What part of paramedic training did you find most difficult?

A task that is hard for some paramedic students may be easier for others; here's what our readers had to say


No matter if you're on day one or a veteran paramedic, you'll never forget your paramedic training experiences.

And a task that is hard for some paramedic students may be easier for others.

We asked our Facebook fans what part of paramedic training they found most difficult. Some said they had a difficult time learning how to study and take tests, being confident in themselves, intravenous access training and developing patient rapport.

(Photo/Cowley College)
(Photo/Cowley College)

What did you find difficult? Sound off in the comment section below.

1. "Everyone was so concentrated on the skills, and the almighty cardiology, that we failed to really study the stuff we see more often. Pulmonology, endocrinology, and to an extent neurology weren't explained as much in detail, which lead to difficulties in putting it all together later in school. I felt it important to understand how all the systems were tightly integrated." — Scott Owens

2. "Getting the right calls to complete the course requirements." — Phil Salamone

3. "Learning the national curriculum and being restricted to state protocols. Having a knowledge base and skill set that you are unable to use is tough. My instructor gave a lecture at the end of the program called "living in a world of grey." It was phenomenal and truly represents the unpredictable reality in which we live. No matter how much training we go through during a paramedic program, we can never be fully prepared for everything we will encounter." — Adam O'Neil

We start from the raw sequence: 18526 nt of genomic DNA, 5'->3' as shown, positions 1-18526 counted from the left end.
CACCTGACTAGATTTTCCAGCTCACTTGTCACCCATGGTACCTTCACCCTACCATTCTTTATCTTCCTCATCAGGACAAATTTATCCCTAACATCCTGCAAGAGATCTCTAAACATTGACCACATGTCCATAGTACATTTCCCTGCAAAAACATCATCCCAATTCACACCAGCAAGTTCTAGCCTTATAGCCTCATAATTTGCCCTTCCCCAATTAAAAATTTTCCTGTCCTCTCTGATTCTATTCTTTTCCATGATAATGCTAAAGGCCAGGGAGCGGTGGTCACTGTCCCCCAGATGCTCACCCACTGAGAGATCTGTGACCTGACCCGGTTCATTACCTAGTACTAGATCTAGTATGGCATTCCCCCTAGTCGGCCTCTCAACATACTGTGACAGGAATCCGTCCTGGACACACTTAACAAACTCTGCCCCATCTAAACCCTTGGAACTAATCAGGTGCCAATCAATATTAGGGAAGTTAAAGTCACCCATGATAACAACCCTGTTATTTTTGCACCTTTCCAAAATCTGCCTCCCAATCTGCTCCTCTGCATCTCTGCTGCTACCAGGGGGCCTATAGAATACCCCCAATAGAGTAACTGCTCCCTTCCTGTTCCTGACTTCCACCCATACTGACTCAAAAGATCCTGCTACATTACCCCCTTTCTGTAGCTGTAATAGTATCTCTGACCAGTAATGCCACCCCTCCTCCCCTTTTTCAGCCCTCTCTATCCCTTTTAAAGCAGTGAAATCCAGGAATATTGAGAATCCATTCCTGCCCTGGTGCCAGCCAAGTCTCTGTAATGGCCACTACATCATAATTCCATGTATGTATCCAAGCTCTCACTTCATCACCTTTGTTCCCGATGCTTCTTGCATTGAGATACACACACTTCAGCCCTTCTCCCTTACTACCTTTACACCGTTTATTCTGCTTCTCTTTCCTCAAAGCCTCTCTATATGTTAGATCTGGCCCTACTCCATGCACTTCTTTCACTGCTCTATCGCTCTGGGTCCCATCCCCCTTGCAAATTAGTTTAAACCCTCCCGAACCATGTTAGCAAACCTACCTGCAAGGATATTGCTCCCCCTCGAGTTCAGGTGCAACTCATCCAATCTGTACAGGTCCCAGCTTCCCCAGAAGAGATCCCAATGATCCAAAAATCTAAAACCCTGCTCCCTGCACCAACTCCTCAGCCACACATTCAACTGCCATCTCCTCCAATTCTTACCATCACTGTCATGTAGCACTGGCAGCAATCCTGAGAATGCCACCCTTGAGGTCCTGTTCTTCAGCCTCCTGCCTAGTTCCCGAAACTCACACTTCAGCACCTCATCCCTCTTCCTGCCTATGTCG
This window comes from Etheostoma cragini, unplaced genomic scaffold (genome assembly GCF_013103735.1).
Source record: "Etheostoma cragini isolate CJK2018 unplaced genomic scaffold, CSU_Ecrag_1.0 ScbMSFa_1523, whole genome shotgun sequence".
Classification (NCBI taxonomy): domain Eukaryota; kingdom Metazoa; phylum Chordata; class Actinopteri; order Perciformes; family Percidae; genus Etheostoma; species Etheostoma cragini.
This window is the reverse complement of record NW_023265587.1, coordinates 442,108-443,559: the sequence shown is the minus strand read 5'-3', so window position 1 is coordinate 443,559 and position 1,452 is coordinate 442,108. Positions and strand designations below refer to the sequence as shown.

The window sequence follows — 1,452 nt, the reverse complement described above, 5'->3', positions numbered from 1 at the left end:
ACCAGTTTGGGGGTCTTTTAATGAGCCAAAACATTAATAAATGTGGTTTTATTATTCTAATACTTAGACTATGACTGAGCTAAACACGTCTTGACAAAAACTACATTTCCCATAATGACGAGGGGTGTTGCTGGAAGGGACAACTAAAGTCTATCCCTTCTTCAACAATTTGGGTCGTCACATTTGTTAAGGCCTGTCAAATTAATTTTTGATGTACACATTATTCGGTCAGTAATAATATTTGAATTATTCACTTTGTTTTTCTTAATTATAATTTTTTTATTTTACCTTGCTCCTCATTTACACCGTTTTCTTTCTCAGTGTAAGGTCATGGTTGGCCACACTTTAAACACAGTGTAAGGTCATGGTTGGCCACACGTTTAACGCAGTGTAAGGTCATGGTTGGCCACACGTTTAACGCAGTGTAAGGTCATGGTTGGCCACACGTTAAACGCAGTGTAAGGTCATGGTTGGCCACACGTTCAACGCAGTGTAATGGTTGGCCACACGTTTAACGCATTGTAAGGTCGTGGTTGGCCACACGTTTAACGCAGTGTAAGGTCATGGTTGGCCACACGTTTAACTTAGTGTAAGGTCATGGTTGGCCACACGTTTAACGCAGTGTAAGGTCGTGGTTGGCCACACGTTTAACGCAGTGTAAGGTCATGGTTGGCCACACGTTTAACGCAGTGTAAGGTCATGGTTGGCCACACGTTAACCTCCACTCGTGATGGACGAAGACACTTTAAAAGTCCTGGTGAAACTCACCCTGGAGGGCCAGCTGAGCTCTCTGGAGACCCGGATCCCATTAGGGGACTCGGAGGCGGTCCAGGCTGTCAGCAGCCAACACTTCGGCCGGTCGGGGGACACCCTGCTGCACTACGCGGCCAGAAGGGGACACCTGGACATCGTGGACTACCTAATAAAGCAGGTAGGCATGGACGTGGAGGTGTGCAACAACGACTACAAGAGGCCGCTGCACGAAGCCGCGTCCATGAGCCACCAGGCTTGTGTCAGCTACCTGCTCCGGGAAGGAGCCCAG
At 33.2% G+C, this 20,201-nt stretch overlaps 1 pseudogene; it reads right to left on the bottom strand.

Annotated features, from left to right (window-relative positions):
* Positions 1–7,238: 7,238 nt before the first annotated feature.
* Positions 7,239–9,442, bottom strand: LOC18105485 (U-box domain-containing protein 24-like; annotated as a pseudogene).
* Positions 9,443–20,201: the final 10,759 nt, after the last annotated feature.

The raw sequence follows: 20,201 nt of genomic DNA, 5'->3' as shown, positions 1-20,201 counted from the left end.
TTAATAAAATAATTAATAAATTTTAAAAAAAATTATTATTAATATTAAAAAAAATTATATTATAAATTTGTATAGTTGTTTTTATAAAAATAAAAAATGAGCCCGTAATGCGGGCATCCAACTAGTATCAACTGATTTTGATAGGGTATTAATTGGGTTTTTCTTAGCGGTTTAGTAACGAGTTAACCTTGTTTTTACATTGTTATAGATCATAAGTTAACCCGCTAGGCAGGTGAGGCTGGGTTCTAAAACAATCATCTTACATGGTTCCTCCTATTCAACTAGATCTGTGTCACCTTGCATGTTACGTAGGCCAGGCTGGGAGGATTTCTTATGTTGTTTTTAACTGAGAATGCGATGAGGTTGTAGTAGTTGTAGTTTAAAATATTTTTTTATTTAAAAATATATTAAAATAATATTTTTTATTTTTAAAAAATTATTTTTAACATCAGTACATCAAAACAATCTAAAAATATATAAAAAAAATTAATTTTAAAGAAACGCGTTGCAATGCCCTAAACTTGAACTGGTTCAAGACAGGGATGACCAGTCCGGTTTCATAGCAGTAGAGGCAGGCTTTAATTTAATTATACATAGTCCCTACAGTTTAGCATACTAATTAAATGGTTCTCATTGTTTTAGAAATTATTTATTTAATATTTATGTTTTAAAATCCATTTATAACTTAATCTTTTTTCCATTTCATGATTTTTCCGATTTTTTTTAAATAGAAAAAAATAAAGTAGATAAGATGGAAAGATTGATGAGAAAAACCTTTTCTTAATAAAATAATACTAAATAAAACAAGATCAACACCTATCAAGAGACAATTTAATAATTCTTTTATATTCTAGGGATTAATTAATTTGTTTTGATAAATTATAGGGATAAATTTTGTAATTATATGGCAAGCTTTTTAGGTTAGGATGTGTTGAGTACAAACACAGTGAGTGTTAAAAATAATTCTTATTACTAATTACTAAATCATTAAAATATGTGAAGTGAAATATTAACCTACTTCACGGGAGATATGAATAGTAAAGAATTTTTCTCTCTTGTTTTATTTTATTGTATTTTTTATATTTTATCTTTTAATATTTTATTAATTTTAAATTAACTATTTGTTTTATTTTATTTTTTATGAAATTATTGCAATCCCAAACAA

4. "For me, after being out of school for almost 15 years and learning how to study, take tests, and manage my time with a full-time and part-time job, husband, kids, house, extended family … it was chaotic. But, I was a late bloomer and was an EMT for quite a while before the timing was right for me to go through medic class. Passed everything the first time, so I must have done something right." — Nicole Nixon Butler

5. "Being confident in yourself, especially being such a young paramedic. I've only been out of school for five months now, and have been struggling until recently to have confidence in my skills and knowledge that I am capable of doing this job." — Mark Sinnwell

6. "IV training was very difficult for me. Going from a basic where you cannot do any advanced procedures to IV was a giant step. Preceptors for me, also. Trying to find one or two that I cliqued with." — Joel Parks Jr.

7. "The point about two-thirds through the program where I realized, if I knew then (before starting the paramedic program) what I know now, then I would have never started. But I have come too far to quit now." — Patrick Gomer Roberson

8. "Pathophysiology, developing patient rapport, looking at the whole picture and understanding that equipment/drugs are just tools in your bag." — Chris Sheldrew

9. "Being an EMT for seven years and then taking on medic school, doing a proper assessment on a rescue randy and verbalize everything was tough." — Chris Marchese

10. "Putting in the time and dedicating myself to finish. It was tough. With the support of my wife and family, I was able to pull it off." — Dennis Martin

11. "The first solo shift as a paramedic. That the first real day of training." — John Shady

12. "Remembering all the different drugs, what they do and their doses and contraindications." — Warren Glass

13. "Pathophysiology had to be the hardest part for me." — Fernando de Leon

14. "Pediatric IVs and dosages." — Tony Ippolito

15. "Bedside manner." — Greg Hogancamp

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